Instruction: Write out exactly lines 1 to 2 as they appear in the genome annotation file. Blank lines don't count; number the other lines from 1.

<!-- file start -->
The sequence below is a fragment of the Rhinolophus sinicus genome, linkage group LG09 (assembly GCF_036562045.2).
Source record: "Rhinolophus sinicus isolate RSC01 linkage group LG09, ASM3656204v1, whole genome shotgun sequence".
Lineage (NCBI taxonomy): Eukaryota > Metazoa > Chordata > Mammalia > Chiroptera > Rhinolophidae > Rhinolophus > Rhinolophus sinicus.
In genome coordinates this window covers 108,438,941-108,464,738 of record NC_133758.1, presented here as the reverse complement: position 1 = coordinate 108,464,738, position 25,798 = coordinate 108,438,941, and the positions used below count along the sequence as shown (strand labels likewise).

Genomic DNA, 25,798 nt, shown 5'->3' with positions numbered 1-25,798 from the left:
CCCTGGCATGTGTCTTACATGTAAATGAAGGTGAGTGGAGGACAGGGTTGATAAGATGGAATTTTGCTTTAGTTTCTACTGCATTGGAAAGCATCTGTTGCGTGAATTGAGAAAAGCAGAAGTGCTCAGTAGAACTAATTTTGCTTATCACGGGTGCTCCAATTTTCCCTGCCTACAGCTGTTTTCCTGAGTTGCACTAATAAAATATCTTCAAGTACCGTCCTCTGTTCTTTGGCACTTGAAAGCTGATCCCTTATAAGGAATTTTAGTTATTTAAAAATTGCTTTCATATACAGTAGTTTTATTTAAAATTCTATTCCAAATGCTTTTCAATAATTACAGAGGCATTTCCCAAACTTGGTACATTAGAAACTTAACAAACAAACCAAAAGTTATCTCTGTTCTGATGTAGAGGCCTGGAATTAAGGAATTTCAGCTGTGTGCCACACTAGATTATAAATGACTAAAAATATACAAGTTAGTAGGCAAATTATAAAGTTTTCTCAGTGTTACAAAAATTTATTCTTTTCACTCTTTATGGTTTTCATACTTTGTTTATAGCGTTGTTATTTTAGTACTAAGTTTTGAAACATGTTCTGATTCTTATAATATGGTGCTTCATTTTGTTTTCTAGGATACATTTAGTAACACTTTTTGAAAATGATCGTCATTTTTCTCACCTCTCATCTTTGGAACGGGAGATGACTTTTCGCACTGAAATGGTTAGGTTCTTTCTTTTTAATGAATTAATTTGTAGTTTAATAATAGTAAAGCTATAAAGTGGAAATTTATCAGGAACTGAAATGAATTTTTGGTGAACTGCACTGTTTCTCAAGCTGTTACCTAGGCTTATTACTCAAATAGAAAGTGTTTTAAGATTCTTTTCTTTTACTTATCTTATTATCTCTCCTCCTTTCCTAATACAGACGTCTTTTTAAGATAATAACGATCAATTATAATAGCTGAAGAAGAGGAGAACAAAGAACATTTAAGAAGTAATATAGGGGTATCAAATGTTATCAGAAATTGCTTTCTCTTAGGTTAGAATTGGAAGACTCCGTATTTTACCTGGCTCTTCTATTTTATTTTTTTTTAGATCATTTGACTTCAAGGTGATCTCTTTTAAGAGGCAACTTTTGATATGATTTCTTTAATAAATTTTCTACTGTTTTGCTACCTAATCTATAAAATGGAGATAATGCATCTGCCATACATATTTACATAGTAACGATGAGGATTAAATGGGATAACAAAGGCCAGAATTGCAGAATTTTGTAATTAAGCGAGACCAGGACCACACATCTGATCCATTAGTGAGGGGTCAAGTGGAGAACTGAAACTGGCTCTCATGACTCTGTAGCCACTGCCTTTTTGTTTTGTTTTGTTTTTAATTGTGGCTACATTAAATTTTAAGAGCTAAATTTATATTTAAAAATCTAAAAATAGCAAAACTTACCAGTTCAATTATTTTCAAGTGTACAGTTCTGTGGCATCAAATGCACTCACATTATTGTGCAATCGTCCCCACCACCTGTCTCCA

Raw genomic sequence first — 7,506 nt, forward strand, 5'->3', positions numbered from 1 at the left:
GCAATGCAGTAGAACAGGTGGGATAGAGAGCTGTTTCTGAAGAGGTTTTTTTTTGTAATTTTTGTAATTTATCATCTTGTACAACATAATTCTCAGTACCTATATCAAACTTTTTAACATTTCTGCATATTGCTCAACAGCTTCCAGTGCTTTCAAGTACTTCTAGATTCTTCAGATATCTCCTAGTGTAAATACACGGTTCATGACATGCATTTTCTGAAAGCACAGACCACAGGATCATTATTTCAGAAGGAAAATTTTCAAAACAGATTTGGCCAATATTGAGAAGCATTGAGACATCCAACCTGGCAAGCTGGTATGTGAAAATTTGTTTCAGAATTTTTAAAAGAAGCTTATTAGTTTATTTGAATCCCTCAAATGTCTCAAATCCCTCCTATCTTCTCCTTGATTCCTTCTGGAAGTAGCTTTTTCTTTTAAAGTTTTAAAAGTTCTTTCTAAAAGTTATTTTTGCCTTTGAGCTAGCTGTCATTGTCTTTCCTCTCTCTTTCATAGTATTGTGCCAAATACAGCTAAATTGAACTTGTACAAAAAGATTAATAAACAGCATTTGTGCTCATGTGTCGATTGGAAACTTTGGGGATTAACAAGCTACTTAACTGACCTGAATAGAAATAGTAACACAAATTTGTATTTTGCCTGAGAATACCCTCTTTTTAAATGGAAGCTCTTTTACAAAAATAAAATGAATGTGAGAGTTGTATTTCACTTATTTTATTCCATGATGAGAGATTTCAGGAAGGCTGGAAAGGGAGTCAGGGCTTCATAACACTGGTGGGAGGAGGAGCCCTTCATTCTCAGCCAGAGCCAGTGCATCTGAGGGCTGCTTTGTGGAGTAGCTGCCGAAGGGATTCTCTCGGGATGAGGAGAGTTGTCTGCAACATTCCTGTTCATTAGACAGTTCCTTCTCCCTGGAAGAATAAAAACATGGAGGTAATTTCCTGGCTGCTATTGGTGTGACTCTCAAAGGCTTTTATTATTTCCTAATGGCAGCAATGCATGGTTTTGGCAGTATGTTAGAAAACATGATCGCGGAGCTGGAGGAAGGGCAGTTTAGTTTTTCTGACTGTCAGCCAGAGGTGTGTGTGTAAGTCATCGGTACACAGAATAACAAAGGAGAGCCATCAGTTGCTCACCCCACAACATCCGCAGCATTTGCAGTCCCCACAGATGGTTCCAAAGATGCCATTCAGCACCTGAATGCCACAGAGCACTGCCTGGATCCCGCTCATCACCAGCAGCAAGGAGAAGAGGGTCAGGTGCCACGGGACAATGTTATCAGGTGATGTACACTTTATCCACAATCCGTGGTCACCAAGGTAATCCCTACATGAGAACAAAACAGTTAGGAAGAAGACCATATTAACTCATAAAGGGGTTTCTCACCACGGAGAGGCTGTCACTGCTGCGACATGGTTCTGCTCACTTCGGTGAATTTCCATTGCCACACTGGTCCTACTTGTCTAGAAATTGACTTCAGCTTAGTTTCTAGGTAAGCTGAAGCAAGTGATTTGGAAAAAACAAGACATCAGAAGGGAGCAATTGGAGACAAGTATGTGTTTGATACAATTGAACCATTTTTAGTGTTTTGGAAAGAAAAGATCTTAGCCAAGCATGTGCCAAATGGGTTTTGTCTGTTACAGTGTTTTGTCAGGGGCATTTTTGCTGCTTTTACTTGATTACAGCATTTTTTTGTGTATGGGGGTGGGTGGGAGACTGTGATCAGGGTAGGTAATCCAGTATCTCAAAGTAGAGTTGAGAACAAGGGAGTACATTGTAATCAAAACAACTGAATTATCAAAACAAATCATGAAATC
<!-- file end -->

The sequence below is a fragment of the Rhinolophus sinicus genome, linkage group LG09 (assembly GCF_036562045.2).
Source record: "Rhinolophus sinicus isolate RSC01 linkage group LG09, ASM3656204v1, whole genome shotgun sequence".